The Southeastern District Health Department encour south easter

•    Be a good role model. Children are influenced by whattheir parents and caregivers do.

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This article was written by Tracy McCulloch, MHE, ofthe Southeastern District Health Department. For more informationon this story, contact Tracy at (208) 239-5250 or visit the SDHDwebsite at To become a n of the SoutheasternDistrict Health Department go to

• Make it fun, particularly for young children. It only takes afew minutes, a few raisins and banana slices to turn an open-cedpeanut butter sandwich into a piece of kid-pleasing art.

Visit the Fruits and Veggies-More Matters website, and followthe tips below, and you and The Southeastern District Health Department encour south easteryour mily will be on your way tobetter health!

• Dont make it a big deal and keep trying. Very youngchildren often will need to try a new food many times beforeaccepting a new taste. As they get older the Tom Sawyer approachcan be helpful When you are more grown up you may want south eastern health serviceto try(fill in the fruit or vegetable).

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Are you having a hard time eating your fruits andvegetables? Well, you are not alone, since the majority ofAmericans are not getting enough fruits and vegetables in theirdaily diets. According to the 2009 Idaho Behavioral RiskSurveillance System Survey, only 24.6% of Idaho adults eat theamount of fruits and vegetables the government recommends, which isfive or more servings of fruit and vegetables a day. But the goodnews is, there is help. The Produce for Better Health Foundation(PBH) and the Centers for Disease Control and Prevention (CDC) hasa program called Fruits & Veggies More Matters. Theprogram provides suggestions on ways to add more fruits andvegetables to every eating occasion through their interactivewebsite, The website offershealthy recipes, serving ideas, and shopping advice.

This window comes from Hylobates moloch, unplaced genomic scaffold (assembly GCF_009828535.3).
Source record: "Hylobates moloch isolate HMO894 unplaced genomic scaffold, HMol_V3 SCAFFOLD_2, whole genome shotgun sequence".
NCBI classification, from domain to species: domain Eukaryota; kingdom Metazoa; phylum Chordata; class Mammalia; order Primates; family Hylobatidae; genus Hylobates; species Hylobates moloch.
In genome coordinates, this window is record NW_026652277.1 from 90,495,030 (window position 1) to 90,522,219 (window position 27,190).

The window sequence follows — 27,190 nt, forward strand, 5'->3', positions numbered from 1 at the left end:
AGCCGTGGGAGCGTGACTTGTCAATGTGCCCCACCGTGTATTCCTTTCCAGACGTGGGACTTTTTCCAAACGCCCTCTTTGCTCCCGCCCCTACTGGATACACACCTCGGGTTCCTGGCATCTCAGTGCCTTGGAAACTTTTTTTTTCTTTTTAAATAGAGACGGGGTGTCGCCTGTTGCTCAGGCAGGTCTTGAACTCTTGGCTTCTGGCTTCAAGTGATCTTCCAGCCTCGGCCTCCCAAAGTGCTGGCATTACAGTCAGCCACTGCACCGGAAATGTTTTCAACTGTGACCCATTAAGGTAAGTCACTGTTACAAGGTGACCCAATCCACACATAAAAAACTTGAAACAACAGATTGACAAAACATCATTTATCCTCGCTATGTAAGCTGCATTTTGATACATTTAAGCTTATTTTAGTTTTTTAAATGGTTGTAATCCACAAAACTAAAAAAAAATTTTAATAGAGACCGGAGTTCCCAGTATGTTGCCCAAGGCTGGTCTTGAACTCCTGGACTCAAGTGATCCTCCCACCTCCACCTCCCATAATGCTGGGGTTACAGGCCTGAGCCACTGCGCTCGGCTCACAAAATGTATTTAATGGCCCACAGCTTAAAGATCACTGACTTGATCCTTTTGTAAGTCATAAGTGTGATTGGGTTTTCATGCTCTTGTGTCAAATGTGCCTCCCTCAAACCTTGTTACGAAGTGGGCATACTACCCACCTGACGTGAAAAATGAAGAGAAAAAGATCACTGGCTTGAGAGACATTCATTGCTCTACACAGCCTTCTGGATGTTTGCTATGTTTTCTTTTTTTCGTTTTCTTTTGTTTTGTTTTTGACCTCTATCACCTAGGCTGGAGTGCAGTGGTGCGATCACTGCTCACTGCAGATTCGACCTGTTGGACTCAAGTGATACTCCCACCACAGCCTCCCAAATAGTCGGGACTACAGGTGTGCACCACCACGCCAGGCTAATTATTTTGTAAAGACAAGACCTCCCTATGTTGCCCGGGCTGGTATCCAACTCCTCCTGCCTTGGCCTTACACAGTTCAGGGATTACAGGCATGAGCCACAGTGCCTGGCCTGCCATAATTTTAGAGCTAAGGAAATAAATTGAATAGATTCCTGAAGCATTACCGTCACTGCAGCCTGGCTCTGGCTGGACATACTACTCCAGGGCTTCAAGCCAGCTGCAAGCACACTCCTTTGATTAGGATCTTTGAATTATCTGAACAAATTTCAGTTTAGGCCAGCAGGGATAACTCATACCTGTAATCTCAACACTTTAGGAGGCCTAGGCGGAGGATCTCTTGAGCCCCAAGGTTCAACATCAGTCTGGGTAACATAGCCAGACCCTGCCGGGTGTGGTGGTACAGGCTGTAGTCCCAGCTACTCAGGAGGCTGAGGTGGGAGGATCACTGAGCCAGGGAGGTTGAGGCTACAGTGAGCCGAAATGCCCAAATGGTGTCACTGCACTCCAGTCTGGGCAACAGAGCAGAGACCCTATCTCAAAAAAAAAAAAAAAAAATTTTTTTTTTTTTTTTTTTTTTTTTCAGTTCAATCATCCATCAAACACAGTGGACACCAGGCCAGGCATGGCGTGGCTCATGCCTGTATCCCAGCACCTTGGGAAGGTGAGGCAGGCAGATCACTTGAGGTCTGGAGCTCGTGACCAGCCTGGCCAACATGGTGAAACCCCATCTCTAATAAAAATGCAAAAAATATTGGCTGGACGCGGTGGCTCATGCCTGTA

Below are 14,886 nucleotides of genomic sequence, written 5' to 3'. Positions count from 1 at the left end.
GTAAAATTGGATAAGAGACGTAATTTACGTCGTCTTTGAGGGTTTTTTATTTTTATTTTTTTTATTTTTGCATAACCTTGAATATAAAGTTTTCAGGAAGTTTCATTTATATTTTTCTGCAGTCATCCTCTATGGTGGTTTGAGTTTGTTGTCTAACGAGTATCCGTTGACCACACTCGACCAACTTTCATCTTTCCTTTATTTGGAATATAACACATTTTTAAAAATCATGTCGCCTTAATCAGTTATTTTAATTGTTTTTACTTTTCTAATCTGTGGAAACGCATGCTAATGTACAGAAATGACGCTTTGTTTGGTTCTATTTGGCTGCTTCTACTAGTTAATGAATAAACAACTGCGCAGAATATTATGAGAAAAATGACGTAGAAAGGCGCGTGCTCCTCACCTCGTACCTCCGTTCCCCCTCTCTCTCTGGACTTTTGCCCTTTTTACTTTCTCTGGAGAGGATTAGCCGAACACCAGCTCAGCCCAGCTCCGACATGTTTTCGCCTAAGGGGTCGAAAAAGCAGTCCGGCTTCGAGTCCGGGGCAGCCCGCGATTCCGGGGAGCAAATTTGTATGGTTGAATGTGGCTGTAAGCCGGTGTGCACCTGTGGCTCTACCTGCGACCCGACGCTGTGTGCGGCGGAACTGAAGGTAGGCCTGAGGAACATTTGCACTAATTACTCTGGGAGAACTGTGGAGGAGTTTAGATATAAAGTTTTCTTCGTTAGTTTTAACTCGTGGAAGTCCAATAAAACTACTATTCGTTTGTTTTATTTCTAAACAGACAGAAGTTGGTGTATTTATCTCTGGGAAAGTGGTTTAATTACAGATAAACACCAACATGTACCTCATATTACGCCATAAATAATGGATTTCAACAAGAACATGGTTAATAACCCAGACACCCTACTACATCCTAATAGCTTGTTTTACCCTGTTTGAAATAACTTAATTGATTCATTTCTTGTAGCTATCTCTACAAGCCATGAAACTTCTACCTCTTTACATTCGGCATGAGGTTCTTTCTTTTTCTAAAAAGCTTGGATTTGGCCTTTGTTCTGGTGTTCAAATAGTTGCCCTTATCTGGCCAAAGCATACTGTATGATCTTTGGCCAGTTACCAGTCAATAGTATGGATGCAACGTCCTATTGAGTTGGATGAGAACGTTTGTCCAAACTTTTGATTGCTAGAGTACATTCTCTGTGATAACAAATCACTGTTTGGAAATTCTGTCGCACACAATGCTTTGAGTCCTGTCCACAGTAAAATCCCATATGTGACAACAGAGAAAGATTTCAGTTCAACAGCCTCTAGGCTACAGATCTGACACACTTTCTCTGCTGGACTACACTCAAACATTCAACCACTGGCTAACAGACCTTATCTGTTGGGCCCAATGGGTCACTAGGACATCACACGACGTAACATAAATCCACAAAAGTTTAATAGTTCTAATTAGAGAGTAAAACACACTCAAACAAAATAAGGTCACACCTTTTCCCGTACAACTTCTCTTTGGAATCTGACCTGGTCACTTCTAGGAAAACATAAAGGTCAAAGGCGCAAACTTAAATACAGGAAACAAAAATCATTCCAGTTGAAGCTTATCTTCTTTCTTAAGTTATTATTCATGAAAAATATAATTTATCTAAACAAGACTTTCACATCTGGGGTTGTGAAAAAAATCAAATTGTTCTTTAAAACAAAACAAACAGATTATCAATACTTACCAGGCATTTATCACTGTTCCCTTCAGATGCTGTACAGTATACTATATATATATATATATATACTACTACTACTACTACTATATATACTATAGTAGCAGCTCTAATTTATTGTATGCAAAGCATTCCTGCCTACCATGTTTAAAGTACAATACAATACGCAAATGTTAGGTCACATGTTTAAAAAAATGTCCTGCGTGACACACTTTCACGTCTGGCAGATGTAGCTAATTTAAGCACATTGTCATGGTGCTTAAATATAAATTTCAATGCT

• Get out the blender; low t yogurts and canned, frozen orfresh fruits provide an infinite number of combinations for a quickbreakst or snack.

•    Make fruits and vegetables available and limit junk food.We all tend to take the path of least resistance. If healthy snacksare available they will eat them.

• Pair new fruits and vegetables with foods a child is alreadyfond of: try celery filled with peanut butter and toped withraisins, add frozen mixed vegetables to canned soups, dip slicedfruit in melted chocolate, serve cut up vegetables with low tranch dressing, and baby spinach to sliced strawberries to a turkeysandwich, and make it the veggie deluxe on pizza night.

• Freeze 100% juice boxes and add them to lunch packs. It willkeep them cold and the juice will be ready to drink by lunchtime.

• Keep it bite-sized. Young children may find a large piece offruit or vegetable daunting. Choose smaller sizes of whole fruitsand vegetables for them or cut the larger ones into manageablepieces.

Comments are opinions of the author only, and do not reflect the opinions or views of Idaho State Journal.

• Make children part of meal planning and preparation.

• Be adventurous; try a new fruit or vegetable once aweek.

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